Investing Answers Building and Protecting Your Wealth through Education Publisher of The Next Banks That Could Fail
Investing Answers Building and Protecting Your Wealth through Education Publisher of The Next Banks That Could Fail

Net Realizable Value (NRV)

What it is:

The net realizable value (NRV) of an asset is the money a seller expects to receive for the sale of an asset after deducting the costs of selling or disposing of the asset.

How it works (Example):

Let's assume Company XYZ needs to get rid of a widget maker. It expects to sell the asset for $10,000. It must pay a broker $600 for help in the sale, $50 in legal paperwork costs and $200 to deliver the asset to the buyer. Thus, Company XYZ's net realizable value on the asset is:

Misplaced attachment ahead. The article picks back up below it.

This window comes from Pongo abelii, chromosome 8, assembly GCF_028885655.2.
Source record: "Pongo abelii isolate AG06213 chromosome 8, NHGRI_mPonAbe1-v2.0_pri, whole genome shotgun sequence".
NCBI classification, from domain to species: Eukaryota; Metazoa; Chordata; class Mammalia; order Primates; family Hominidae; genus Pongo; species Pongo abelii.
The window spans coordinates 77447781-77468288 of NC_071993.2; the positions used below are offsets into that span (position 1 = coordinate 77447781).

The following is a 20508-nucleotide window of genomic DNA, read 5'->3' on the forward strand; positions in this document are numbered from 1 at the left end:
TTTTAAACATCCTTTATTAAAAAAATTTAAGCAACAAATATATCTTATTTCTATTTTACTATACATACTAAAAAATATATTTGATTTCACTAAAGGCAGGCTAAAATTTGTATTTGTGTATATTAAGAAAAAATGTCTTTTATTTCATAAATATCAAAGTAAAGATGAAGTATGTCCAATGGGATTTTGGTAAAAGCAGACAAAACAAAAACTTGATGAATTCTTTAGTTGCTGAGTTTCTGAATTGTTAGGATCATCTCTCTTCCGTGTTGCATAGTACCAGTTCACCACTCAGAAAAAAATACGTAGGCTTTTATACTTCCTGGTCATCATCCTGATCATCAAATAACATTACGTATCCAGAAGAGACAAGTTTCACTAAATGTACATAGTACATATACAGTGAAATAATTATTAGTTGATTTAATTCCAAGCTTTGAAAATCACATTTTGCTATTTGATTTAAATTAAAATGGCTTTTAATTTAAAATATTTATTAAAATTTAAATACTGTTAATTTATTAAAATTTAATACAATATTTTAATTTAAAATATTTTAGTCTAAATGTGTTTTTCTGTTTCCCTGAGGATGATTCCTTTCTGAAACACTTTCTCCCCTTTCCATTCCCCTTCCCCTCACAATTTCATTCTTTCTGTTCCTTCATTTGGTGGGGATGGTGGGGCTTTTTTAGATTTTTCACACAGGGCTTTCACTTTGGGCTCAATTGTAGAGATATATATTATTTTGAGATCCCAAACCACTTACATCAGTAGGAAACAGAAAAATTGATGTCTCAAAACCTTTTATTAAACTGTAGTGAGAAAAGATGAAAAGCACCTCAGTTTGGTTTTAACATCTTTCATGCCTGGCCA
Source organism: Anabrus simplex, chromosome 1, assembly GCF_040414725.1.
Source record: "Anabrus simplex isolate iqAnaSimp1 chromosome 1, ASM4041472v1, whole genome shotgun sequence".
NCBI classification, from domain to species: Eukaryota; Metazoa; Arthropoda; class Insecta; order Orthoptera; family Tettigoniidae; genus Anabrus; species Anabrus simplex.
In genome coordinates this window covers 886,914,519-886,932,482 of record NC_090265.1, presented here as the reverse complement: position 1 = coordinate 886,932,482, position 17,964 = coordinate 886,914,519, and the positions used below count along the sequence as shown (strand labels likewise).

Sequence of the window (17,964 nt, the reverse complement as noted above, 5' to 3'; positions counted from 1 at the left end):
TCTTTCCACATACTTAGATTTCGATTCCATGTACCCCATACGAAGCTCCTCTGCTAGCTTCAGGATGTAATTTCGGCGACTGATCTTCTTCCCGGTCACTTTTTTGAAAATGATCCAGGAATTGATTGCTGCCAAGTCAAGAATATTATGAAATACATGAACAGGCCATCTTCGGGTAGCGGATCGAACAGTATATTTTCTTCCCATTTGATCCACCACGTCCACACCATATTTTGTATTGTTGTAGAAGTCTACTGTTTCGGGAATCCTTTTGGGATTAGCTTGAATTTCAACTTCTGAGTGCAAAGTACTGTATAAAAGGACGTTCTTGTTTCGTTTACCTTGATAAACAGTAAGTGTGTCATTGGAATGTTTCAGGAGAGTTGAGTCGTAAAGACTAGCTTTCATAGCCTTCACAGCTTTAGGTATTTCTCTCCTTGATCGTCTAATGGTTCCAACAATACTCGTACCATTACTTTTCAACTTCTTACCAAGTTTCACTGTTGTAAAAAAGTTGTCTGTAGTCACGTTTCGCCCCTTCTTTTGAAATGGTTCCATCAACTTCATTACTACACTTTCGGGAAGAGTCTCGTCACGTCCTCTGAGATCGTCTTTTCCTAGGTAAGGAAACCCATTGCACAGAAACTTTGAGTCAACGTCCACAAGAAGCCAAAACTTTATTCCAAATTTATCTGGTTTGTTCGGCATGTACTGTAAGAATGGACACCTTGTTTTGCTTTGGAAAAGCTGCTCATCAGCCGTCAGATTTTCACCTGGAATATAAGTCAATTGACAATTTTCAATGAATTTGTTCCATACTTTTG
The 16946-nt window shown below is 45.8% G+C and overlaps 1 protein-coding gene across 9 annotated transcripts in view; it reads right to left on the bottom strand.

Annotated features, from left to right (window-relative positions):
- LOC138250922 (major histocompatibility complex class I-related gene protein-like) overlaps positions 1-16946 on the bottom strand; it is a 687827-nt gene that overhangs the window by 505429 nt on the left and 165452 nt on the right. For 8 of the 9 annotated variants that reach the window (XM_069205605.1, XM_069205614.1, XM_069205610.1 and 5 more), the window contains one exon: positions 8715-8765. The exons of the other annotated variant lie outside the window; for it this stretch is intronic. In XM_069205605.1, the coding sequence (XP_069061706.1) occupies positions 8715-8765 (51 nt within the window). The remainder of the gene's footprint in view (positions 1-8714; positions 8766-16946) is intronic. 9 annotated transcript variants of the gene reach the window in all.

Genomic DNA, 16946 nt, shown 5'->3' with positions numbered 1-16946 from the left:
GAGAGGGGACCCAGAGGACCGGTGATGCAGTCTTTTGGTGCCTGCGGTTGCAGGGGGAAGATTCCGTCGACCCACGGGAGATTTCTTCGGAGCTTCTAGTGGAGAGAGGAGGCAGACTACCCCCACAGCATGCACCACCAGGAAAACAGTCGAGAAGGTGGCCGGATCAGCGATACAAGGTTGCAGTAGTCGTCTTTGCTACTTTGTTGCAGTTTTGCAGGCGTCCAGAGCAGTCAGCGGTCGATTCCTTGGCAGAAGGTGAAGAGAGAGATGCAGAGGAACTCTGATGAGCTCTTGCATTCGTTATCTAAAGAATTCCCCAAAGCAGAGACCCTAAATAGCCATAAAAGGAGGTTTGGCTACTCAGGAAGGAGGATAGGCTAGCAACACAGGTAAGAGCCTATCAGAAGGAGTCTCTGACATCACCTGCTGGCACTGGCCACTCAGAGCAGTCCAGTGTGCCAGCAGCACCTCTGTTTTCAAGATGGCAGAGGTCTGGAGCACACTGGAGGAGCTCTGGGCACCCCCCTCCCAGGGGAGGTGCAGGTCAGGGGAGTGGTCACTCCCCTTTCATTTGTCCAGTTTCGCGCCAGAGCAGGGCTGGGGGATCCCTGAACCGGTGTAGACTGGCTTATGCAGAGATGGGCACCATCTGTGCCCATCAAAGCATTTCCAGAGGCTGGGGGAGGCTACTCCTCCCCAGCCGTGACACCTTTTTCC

$10,000 - $600 - $50 - $200 = $9,150

Analysts sometimes incorporate the future cash inflows associated with the assets and calculate the present value of the cash inflows and outflows in order to determine NRV.

Why it Matters:

NRV is utilized when using the lower of cost or market (LCM) method of inventory accounting. It is also used when trying to calculate how much of a company's accounts receivables are truly expected to turn into cash (that is, when determining bad debt expense).